The violence capped a day of unrest that saw Prime Minister Mahinda Rajapaksa quit amid mass protests at his government's handling of the economic crisis.
But it failed to assuage demonstrators, who attempted to storm his official residence while he was holed up inside.
Five people have died and more than 190 have been injured since Monday.
An island-wide curfew has been extended to Wednesday morning as authorities seek to quell the violence.
Many are still calling for President Gotabaya Rajapaksa, brother of Mahinda, to leave office, following weeks of escalating demonstrations over soaring prices and power cuts since last month.
On Monday, government supporters clashed violently with protesters in the capital Colombo outside Mahinda Rajapaksa's Temple Trees residence, and then at the main protest site at Galle Face Green.
Police and riot squads were deployed, and tear gas and water cannons were fired at government supporters after they breached police lines and attacked protesters using sticks and poles.
Angry demonstrators retaliated, attacking government supporters and targeting ruling party MPs, including one who shot two people after a mob swarmed his car and then killed himself, according to Sri Lankan police.
As the night deepened, mobs of protesters across the country attacked houses belonging to the Rajapaksas, various ministers and MPs. This included a house turned into a controversial museum by the Rajapaksas in the family's ancestral village in Hambantota in southern Sri Lanka.
Footage posted on social media showed homes enveloped in flames as people cheered.
Areas near the president's official residence were also set ablaze, according to reports.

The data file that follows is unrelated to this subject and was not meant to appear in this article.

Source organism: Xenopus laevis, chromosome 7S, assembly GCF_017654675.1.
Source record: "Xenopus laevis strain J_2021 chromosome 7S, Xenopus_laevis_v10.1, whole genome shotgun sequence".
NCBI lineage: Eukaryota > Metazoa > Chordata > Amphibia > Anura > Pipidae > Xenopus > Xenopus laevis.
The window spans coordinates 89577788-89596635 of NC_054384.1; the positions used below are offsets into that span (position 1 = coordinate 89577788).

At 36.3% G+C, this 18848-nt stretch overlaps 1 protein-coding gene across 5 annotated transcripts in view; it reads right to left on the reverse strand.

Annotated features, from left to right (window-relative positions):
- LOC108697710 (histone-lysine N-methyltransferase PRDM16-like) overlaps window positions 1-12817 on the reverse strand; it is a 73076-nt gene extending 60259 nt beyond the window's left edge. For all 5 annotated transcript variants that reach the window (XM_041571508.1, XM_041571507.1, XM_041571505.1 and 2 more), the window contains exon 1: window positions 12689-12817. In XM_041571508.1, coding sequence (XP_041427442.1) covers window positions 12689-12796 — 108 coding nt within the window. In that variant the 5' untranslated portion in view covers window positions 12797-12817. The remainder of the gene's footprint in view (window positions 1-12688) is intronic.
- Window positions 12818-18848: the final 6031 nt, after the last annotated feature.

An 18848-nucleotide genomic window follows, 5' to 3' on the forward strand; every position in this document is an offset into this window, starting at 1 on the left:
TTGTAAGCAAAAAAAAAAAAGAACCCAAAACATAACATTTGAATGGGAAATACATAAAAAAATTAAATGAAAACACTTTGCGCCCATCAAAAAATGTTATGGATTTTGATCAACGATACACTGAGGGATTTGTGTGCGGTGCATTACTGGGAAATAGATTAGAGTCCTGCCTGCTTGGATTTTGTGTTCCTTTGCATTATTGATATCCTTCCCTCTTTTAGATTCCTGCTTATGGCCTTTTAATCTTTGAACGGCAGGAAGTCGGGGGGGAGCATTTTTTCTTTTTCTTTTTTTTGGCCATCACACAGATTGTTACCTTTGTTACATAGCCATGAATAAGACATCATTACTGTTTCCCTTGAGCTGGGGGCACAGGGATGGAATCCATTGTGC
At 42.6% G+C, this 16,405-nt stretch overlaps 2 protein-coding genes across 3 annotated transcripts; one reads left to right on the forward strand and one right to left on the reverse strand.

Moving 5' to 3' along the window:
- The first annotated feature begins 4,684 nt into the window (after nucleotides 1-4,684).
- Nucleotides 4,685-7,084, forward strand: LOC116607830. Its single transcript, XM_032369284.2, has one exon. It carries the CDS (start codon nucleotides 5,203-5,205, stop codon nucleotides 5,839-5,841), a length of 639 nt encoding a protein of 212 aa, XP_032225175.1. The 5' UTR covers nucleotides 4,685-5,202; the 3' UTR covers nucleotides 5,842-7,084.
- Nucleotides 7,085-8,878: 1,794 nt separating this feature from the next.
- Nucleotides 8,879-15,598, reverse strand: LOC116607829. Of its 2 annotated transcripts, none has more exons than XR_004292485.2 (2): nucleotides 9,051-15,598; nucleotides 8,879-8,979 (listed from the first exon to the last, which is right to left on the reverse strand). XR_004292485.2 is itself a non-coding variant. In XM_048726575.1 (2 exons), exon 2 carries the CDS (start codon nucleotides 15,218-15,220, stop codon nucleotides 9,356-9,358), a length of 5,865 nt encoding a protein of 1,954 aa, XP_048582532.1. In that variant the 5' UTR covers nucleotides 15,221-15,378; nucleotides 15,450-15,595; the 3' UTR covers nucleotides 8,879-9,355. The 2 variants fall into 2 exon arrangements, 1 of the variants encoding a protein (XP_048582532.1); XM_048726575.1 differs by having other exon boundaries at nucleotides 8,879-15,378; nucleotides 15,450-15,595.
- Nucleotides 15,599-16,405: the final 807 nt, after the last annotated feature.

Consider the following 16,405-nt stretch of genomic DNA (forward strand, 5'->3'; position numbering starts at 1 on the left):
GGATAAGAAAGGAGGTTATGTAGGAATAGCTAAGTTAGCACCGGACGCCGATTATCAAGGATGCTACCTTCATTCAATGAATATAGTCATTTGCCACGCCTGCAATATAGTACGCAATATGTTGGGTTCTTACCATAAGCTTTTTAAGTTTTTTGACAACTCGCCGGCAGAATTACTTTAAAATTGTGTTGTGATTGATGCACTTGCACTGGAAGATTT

Following Mahinda Rajapaksa's resignation, protesters attempted to breach the inner compound of Temple Trees where he was staying along with several loyalists, and set fire to a bus outside the home. Police fired shots in the air and tear gas in an attempt to disperse them.
Elsewhere in Colombo, tensions remained high. Men armed with sticks and rods had established road blocks on the routes leading to and from the airport, and police and security forces - usually a common sight in the area - were nowhere to be seen, reports the BBC's Anbarasan Ethirajan.
Sri Lanka is facing its worst economic crisis since gaining independence from Britain in 1948, and people are furious because the cost of living has become unaffordable.
The country's foreign currency reserves have virtually run dry, and people can no longer afford essential items including food, medicines and fuel.
The government has requested emergency financial help. It blames the Covid pandemic, which all but killed off Sri Lanka's tourist trade - one of its biggest foreign currency earners. But many experts say economic mismanagement is also to blame.